A common query often arises in discussions of human trafficking: does receiving payment over time negate the possibility of qualifying as a trafficking victim? The answer, however, lies not solely in payment but in how your labor or services were obtained. The pivotal consideration is whether threats, force, or coercion were employed to compel your engagement.

Focusing on pay ignores the crucial factor: how you are recruited and controlled. Regardless of actual payment, coercive tactics are vital in identifying human trafficking. This shifts the focus from money to the manipulation and intimidation used to exploit your labor or services.

The critical factor is the power dynamics and psychological tactics used to enforce compliance, determining if an incident qualifies as human trafficking. This emphasizes the methods used over mere compensation exchange.

What Happens When A Superior Threatens To Deport You?

A common concern is whether a deportation threat qualifies as human trafficking. Such a situation has the potential to meet human trafficking criteria. Threats of deportation are a key aspect of coercive tactics in labor exploitation. By understanding the legal implications and reaching out to knowledgeable resources, you take proactive steps toward addressing these situations. 

Navigating the complex terrain of human trafficking demands reputable advice to ensure your rights and well-being are safeguarded. In cases like these, it’s advisable to seek experienced guidance. Lincoln-Goldfinch Law is equipped to provide the assistance you need.

Immigration Lawyer Explains Labor Abuses Meeting Trafficking Criteria

How Can An Immigration Lawyer Help You

Navigating the T Visa application can be complex. Thus, seeking the assistance of an immigration lawyer can significantly enhance your chances of success. 

  • Legal Guidance: Immigration lawyers possess extensive knowledge of immigration laws and regulations. They provide you with guidance throughout the T visa application journey.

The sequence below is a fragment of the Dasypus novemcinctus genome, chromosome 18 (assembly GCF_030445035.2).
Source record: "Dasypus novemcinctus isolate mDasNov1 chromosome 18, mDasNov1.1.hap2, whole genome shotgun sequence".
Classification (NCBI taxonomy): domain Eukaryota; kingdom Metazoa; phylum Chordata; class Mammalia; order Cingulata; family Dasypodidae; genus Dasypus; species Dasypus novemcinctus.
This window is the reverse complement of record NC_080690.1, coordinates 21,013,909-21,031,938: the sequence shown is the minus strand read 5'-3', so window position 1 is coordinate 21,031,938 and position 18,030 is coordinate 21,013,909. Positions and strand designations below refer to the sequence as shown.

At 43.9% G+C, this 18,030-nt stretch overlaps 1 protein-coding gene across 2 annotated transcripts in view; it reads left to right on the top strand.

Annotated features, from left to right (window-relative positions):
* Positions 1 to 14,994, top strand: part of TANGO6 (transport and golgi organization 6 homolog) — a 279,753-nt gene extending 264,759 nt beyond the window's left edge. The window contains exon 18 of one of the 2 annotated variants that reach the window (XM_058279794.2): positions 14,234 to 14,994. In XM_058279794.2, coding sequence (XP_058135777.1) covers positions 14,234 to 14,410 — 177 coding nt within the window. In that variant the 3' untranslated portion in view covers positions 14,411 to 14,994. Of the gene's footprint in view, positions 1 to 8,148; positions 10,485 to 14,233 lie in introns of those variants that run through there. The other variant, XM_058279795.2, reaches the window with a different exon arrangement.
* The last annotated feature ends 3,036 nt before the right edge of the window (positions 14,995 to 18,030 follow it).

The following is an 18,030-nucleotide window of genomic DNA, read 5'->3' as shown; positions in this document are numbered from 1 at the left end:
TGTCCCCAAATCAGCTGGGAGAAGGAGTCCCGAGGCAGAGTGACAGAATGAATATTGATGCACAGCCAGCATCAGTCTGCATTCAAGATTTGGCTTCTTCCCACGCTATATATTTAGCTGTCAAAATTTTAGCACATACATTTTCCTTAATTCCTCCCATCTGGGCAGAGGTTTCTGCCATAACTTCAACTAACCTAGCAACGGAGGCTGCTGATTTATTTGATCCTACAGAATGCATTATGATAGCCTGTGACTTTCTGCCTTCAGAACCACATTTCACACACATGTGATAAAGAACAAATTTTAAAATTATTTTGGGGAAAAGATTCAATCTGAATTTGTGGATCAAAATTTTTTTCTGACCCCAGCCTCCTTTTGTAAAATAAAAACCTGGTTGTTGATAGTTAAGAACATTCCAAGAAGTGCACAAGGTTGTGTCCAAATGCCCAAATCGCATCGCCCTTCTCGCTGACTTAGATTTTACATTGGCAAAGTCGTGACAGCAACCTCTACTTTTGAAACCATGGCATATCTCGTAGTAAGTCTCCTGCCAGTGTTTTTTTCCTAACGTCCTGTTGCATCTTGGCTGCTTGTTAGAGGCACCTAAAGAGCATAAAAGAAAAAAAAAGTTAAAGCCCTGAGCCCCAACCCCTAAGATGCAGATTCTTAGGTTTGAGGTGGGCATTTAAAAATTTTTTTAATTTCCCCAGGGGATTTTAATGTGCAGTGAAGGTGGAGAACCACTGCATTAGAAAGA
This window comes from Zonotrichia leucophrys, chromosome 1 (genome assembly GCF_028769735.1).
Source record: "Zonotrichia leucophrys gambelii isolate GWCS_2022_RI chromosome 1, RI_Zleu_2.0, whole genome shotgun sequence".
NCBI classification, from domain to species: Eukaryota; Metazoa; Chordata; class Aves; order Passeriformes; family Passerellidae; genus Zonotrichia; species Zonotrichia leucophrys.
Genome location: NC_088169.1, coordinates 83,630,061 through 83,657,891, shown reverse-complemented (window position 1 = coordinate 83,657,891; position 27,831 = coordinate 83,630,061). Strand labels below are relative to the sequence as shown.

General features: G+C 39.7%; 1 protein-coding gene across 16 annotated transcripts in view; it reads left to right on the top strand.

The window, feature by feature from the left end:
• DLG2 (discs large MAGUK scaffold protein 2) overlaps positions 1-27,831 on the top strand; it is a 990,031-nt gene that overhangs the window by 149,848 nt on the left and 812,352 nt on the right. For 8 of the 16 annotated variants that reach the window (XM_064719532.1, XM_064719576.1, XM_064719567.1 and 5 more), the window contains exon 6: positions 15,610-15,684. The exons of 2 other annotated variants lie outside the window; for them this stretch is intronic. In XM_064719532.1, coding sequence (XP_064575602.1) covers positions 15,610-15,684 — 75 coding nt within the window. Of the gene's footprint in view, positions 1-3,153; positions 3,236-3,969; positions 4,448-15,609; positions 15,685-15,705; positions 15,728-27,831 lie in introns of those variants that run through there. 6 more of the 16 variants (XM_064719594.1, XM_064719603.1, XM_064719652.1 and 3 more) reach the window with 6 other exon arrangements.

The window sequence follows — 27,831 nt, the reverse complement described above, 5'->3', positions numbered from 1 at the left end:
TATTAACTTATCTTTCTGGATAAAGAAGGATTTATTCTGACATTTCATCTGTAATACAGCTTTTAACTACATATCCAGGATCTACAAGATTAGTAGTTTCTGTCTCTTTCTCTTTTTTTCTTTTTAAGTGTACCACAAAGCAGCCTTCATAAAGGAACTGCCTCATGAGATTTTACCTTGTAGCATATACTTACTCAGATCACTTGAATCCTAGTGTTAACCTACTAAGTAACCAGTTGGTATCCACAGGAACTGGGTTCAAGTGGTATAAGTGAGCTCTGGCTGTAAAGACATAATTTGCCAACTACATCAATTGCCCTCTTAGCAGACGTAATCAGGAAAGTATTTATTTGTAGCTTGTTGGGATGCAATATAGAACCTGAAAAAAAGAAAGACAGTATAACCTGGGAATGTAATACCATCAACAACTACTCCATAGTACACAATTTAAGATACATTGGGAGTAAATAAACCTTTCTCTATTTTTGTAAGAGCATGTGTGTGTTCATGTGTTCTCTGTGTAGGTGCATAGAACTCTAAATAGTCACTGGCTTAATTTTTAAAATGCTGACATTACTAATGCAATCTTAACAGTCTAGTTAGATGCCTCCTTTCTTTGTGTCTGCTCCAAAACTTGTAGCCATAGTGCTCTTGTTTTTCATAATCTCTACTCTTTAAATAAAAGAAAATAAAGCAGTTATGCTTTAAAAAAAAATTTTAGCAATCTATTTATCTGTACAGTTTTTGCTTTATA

• Document Preparation: They assist in gathering and preparing all necessary documentation, ensuring that your application is comprehensive and adheres to legal requirements.
  • Understanding Eligibility: Immigration lawyers help you understand the eligibility criteria for a T visa. They assess your circumstances to establish and present a strong case.
  • Evidence Presentation: They advise on presenting compelling evidence of being a trafficking victim, collaborating with law enforcement, and meeting the criteria set by the USCIS.
  • Overcoming Challenges: Should any challenges arise during the application process, immigration lawyers provide strategic solutions, helping you navigate potential obstacles.
  • Legal Protection: With an immigration attorney by your side, your rights are protected. Moreover, you have a legal advocate throughout the immigration proceedings, increasing the likelihood of a successful application.

In essence, an attorney for immigration serves as a crucial ally, offering comprehensive legal support to individuals who were exploited or victims of human trafficking. You can depend on the seasoned attorneys of Lincoln-Goldfinch Law to help you through the complexities of your application. These lawyers have the knowledge and dedication to ensure you will have the most favorable outcome in your legal journey. 


When thinking of “human trafficking,” one may envision foreign abductions leading to involuntary servitude or sexual exploitation. Yet, the issue extends beyond these notions. In the United States, many aspiring for a better life face nightmarish deception and maltreatment. Labor trafficking, a facet often overlooked, involves exploitation through force, fraud, or coercion, trapping individuals in exploitative work. 

The good news is the T Visa is a lifeline for victims and offers a path to permanent residency. With this, children and spouses qualify as dependents, and payment doesn’t negate trafficking if coercion exists. Through its complexities, the guidance from an immigration lawyer is pivotal, ensuring comprehensive support and a successful application.

If you have additional questions about human trafficking, or your specific case, you may contact us at (855) 502-0555. After a brief 10-minute evaluation of your case over the phone, we will let you know what options you have. You can also follow us on our social networks so you don’t miss our weekly broadcasts on FacebookYouTube and Twitch.

About the Author: Kate Lincoln-Goldfinch

I am the managing partner of Lincoln-Goldfinch Law. Upon graduating from the University of Texas for college and law school, I received an Equal Justice Works Fellowship in 2008, completed at American Gateways. My project served the detained families seeking asylum. After my fellowship, I entered private immigration practice. My firm offers family-based immigration, such as greencards and naturalization, deportation defense, and humanitarian cases such as asylum, U Visa, and VAWA. Everyone at Lincoln-Goldfinch Law is bilingual, has a connection to our cause, and has demonstrated a history of activism for immigrants. To us, our work is not just a job. After the pandemic we began offering bankruptcy services in addition to immigration I realized how much lack of information there is in financial literacy resources in Spanish.